 1st ad was too vague and ambiguous…NO offer!
          2nd ad was definite and explicit…Valid Offer
          ex ante effects…ad’s will become more vague & weasally
             language

     (3) Southworth v. Oliver (neighbor selling land and grazing
         permits offers to both neighbors)
          Numerosity of offerees…does not have to be limited to 1
            person, just a definite group! (the probability decreases that
            it is an offer the more people you have)
          Reasonable person test (Objective test)…reliance that it
            was an offer
          Price quotation is evidence of a fixed intent
          Contracts are subject to circumstances surrounding the
            relationship
          Presumption goes in the direction of not an offer
          Look to relevant factors…business history, prior dealings,
            business norms, etc… (Reasonable Person Test)

3.   Acceptance: Exercise of Power of Acceptance
      (Master of the offer is offeror and may require specific terms for
     acceptance Rest. § 50, and may revoke his offer prior to
     acceptance §36) UNILATERAL & BILATERAL OFFERS

     Method and Communication of Acceptance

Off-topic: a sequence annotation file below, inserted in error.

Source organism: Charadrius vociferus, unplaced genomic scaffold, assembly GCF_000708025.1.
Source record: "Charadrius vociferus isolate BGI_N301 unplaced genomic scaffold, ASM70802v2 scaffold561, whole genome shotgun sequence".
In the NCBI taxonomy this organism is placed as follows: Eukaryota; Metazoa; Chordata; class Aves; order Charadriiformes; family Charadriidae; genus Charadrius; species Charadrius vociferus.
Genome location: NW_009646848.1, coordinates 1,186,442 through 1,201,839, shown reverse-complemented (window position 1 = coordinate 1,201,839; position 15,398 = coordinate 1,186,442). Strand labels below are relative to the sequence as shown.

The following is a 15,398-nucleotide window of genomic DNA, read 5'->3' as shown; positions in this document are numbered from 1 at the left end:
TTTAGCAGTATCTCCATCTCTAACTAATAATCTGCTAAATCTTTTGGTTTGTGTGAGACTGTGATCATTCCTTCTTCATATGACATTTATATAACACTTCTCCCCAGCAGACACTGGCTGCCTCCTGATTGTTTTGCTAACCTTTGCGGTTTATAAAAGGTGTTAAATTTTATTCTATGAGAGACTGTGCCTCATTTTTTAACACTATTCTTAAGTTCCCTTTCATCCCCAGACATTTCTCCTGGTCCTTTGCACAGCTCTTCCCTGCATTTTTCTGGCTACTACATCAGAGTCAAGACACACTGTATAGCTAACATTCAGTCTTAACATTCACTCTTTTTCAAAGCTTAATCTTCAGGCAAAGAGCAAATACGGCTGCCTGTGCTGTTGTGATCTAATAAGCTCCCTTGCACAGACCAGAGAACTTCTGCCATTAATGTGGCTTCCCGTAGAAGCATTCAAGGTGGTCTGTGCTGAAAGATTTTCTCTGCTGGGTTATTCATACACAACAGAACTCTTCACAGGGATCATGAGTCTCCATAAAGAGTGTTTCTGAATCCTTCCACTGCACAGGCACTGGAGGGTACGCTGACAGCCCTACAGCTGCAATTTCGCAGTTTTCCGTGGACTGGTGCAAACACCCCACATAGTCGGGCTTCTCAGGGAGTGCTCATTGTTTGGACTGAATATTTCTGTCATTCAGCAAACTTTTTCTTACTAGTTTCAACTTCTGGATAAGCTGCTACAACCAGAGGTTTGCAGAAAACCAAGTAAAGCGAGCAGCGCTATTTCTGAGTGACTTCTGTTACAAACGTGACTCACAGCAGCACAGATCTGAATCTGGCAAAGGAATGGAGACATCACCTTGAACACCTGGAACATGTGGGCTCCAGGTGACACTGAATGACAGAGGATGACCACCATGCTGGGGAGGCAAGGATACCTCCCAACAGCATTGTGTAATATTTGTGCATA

a.    La Salle National Bank v. Vega (Bank sell only valid by
           execution of a trust)
           Rest. § 50 (1)… Acceptance of an offer is a
           manifestation of assent to the terms thereof made by the
           offeree in a manner invited or required by the offer.
           ---OFFEROR IS MASTER OF THE OFFER---
       solicitation, invitation, counter-offer, acceptance…Mel’s
       offer was conditional

b.    Hendricks v. Behee (Selling of land..one tries to back out)
(Uncommunicated acceptance is not valid)
       Uncommunicated intent to accept is not acceptance.
       Revocation of an offer must be communicated to the
         offeree or their agent before notice of acceptance is
         given. UCC §2-205 applies to merchant
         offers…open ended offers must be held open
       Comm. of acceptance to one’s own agent is not
         sufficient for acceptance

c.     Ever-tite Roofing v. Green (Offeror can’t revoke once
       partial performance has begun)
       --- Revocation of a unilateral offer can’t be done once
       partial performance has begun ---

       Rest. §36 (An offeree’s power of acceptance may be
       terminated by (b) lapse of time. §56 (…promise to
       perform as acceptance must be reasonably notified to
       offeror or offeror must seasonably receive the
       acceptance

d.     Corinthian Pharmaceuticals v. Lederle Labs (vials at lower
       price..non-conforming accomodation)
       ---UCC §2-206… Non-conforming goods!---
       (good example of what an offer is)
        A price quote is not an offer to buyer
        An offer can be made by a phone
        Receiving a confirmation by a automated machine does
           not constitute acceptance (in this case, price effecive
           was that of the shipping date)